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High water.

This phrase we have chosen for a heading to this article, which is devoted to a consideration of high prices, inasmuch as we know nothing better illustrative of the one than the other. The rising, whirling and eddying waters cause a great disturbance of the ordinary pursuits of life, and drive people to desperate exertions to save themselves and their effects from being swallowed up. In like manner a community struggles to sustain themselves in the midst of high prices — to keep their heads above the high-water rates which have invaded and are rapidly submerging everything about them. They retreat from point to point, parting with their movables for safety, until, unencumbered and homeless, they take refuge in the tree-tops and await the falling of the waters!

The contemplation of that condition of things, in which all the necessaries of life are high, and rents still higher, while occupation is limited and vast numbers of people are without anything to do, is painful enough; to be one of those, laboring under its effects, quite insupportable. This is the condition of this city at the present time. The high water prevails, and people are sorely troubled to escape it. Rents are beyond all precedent; even under the Confederacy they did not reach the present climax until 1864, we believe. Landlords could not keep pace with the depreciating Confederate money, and it was only in the latter part of the struggle that they elevated themselves to the extreme indicated by the rapidly falling financial thermometer of Mr. Memminger. But having gotten at last to this elevation, they seem to be entirely unable to come down; they are like the sailor at the top of the mast — they cannot safely look down, but keep their eyes towards the horizon across the waste of waters.

Rents are from three to five times the reasonable rates which could be sustained by the business of this city. Immediately after the surrender of the city, speculators and adventurers flocked thither under the impression that there was a field for fortunes here without precedent. Business stores were scarce, and the demand for them became so great, landlords found that any price they would ask was readily paid. Indeed, they often regretted, after renting at enormous prices, that they had not asked more, since others had possibly obtained higher prices. The adventurers brought large stocks of goods and exposed them to sale to a community little better than one of paupers. People beheld the display who had no money to buy. But for the presence of the army, with its disbursements, and the sale of a little tobacco that had been saved, the new-comers' would have sold no goods and taken in no money. The result was that some failed and others left with their goods in disgust, while few that were the first in the field have remained to endure their disappointment.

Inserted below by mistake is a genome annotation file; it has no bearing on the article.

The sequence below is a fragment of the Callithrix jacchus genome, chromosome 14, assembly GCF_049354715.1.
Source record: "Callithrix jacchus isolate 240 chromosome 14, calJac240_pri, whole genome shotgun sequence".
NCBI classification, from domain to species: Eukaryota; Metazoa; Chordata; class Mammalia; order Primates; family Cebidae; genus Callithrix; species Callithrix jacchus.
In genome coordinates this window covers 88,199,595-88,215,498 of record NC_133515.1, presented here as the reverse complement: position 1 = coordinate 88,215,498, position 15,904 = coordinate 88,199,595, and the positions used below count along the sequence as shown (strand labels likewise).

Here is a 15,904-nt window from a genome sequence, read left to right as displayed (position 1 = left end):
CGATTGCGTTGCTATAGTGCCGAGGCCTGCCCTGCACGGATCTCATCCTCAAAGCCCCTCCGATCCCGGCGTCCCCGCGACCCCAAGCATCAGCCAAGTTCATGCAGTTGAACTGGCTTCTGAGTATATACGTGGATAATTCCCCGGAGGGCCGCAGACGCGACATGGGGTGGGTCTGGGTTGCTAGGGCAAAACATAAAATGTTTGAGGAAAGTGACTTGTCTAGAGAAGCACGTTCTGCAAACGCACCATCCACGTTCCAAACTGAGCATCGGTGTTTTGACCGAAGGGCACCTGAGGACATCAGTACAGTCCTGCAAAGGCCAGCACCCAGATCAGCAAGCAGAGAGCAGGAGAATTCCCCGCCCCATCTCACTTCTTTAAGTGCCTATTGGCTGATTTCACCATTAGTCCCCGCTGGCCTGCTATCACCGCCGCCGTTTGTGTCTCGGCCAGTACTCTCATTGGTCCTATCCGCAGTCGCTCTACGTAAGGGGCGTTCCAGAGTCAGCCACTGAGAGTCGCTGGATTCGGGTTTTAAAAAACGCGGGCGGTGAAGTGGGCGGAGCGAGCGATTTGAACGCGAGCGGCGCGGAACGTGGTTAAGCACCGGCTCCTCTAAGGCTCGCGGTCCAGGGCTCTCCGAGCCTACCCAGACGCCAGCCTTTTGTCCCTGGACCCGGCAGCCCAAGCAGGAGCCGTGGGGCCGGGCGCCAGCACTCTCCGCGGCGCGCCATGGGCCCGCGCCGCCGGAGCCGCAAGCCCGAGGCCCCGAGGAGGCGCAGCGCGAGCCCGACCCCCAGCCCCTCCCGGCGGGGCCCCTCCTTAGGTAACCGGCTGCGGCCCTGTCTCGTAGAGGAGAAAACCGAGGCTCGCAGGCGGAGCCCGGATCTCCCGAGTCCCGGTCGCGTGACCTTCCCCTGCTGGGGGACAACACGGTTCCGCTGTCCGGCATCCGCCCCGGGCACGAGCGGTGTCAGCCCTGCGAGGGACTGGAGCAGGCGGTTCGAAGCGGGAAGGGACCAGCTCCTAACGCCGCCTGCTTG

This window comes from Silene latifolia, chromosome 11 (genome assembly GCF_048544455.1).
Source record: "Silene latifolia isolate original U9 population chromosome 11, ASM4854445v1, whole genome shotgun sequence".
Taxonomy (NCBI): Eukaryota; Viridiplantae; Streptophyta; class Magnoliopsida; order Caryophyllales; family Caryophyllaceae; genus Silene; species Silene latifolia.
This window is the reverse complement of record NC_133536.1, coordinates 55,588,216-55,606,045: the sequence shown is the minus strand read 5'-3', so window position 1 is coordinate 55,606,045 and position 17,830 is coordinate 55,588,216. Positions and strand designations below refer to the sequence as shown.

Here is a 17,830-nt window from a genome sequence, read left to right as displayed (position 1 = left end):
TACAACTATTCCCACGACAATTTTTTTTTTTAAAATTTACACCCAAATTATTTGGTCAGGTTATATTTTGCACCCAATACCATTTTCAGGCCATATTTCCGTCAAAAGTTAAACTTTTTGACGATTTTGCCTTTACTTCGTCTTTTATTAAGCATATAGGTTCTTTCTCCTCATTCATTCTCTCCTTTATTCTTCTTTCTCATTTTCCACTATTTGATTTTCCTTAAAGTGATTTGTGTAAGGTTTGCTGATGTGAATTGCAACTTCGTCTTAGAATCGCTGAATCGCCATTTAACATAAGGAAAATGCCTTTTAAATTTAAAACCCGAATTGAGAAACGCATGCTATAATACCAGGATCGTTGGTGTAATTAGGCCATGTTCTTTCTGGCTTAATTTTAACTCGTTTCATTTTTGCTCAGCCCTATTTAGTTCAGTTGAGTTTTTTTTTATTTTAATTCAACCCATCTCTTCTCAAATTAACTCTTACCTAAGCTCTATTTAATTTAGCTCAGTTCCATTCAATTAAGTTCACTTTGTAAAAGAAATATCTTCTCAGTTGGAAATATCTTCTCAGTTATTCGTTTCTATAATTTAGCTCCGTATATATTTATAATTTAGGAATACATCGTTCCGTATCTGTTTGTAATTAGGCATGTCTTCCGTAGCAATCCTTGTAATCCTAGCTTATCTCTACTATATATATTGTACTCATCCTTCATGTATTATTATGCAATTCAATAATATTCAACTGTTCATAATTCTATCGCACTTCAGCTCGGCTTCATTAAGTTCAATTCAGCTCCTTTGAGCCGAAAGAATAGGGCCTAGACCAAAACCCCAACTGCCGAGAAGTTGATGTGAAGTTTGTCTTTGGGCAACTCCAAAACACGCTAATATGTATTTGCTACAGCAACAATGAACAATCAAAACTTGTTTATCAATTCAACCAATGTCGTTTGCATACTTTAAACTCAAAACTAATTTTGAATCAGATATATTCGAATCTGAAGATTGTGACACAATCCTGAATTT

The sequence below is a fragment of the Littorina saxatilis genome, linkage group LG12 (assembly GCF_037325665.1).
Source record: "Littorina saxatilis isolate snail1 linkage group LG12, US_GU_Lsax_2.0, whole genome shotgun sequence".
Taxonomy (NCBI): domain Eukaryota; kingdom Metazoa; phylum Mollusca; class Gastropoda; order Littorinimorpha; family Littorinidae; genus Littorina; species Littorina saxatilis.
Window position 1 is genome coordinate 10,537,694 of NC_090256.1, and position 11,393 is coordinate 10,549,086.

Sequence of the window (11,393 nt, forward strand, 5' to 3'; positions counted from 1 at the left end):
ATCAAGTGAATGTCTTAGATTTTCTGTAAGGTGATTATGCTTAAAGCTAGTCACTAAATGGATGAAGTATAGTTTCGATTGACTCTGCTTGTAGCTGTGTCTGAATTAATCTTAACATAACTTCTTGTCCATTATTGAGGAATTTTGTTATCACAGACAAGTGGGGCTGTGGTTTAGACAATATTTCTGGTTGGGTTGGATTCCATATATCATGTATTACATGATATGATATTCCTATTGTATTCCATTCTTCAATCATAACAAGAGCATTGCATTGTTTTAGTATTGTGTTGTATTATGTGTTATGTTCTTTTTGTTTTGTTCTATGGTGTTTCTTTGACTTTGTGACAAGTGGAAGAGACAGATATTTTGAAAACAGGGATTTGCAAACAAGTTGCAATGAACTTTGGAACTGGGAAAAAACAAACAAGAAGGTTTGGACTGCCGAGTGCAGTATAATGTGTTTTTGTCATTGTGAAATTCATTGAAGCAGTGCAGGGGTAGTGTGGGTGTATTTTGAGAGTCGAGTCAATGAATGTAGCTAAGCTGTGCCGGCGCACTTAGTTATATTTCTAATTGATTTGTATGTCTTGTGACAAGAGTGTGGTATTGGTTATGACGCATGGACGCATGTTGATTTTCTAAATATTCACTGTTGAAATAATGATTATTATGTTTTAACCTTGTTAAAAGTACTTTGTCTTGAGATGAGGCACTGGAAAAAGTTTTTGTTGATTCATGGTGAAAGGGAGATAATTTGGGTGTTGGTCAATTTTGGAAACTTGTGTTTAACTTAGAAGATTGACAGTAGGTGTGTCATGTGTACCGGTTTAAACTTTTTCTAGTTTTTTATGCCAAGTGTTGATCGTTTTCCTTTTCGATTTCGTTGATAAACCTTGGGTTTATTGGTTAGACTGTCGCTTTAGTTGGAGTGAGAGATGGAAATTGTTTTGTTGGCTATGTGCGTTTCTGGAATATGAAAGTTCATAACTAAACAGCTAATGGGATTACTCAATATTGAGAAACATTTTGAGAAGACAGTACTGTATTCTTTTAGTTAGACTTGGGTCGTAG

Unfortunately for that commercial community which has taken more the appearance of permanent residents, rates are but slightly diminished. They have to bear up under the extravagant rents which the adventurers established. Not only are they oppressed with the rents in the business part of the city, but private dwellings are no less expensive. Families are compelled, to some extent, still to pursue the economy of sub-renting and room keeping, which was introduced under the refuging and scarcity of the Confederate times. Board is also dear in proportion to rent, and business and enterprise of all sorts are burthened and straitened in a manner highly injurious to trade, as it must be, under the re-action which will come, to landlords also.

We know too much of the history of high prices and financial troubles to expect an easy solution of those we now complain of. The remedy must come in due time. The landlord is seldom disposed to reduce the rent to a tenant that is in his house. A failure and a change of tenants — the old one going out and the new one coming in, with the advantage of the reduction as a condition precedent to his occupation — is the only mode in which the change can be well established. But that the reduction must come is certain. The business of this city, nor any city that we know of, save, perhaps, New York, can justify such rents. If it does not at this time justify it, can we be encouraged by contemplating the future? Certainly not. There is no tobacco made this year in Virginia, and we have absolutely not a single staple article in sufficient abundance for exportation, and cannot have until the ensuing wheat crop, the character of which no man can foretell. What are to be our resources then in the interim? None that we know of, save the money that may flow in by the sale of lands to emigrants, speculators, and mining and manufacturing companies. This would be immense, if the wealth of Virginia we fully understood among the men who have money to invest. Whether fully appreciated or not, there will be a large incoming revenue from this source, but not in a current sufficiently rapid, nor yet so immediately concentrated in this city, as to authorize or maintain the present high rates of rents and all the articles which support life. That there must be a great reduction, every one must know, and the sooner we prepare for low water the better.

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